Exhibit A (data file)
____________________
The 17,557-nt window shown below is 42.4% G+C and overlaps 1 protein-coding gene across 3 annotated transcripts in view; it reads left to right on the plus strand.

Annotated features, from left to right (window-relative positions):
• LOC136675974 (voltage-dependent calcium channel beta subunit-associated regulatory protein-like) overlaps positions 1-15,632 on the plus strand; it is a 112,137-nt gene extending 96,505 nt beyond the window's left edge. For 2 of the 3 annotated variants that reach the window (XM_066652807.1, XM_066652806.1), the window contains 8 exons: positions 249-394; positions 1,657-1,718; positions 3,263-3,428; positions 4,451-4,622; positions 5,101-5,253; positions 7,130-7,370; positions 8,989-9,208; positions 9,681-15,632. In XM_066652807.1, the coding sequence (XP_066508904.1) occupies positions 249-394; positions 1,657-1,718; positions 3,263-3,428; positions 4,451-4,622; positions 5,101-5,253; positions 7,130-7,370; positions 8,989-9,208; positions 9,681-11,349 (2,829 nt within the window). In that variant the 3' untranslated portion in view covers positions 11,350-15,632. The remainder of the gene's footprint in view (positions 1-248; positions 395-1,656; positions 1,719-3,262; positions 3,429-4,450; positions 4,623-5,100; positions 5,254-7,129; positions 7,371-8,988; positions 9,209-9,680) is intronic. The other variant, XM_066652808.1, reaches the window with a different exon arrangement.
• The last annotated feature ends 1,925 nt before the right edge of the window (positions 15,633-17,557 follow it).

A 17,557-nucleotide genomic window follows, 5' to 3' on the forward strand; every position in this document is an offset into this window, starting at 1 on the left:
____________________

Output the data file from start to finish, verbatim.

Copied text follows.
The 17,557-nt window shown below is 42.4% G+C and overlaps 1 protein-coding gene across 3 annotated transcripts in view; it reads left to right on the plus strand.

Annotated features, from left to right (window-relative positions):
• LOC136675974 (voltage-dependent calcium channel beta subunit-associated regulatory protein-like) overlaps positions 1-15,632 on the plus strand; it is a 112,137-nt gene extending 96,505 nt beyond the window's left edge. For 2 of the 3 annotated variants that reach the window (XM_066652807.1, XM_066652806.1), the window contains 8 exons: positions 249-394; positions 1,657-1,718; positions 3,263-3,428; positions 4,451-4,622; positions 5,101-5,253; positions 7,130-7,370; positions 8,989-9,208; positions 9,681-15,632. In XM_066652807.1, the coding sequence (XP_066508904.1) occupies positions 249-394; positions 1,657-1,718; positions 3,263-3,428; positions 4,451-4,622; positions 5,101-5,253; positions 7,130-7,370; positions 8,989-9,208; positions 9,681-11,349 (2,829 nt within the window). In that variant the 3' untranslated portion in view covers positions 11,350-15,632. The remainder of the gene's footprint in view (positions 1-248; positions 395-1,656; positions 1,719-3,262; positions 3,429-4,450; positions 4,623-5,100; positions 5,254-7,129; positions 7,371-8,988; positions 9,209-9,680) is intronic. The other variant, XM_066652808.1, reaches the window with a different exon arrangement.
• The last annotated feature ends 1,925 nt before the right edge of the window (positions 15,633-17,557 follow it).

A 17,557-nucleotide genomic window follows, 5' to 3' on the forward strand; every position in this document is an offset into this window, starting at 1 on the left: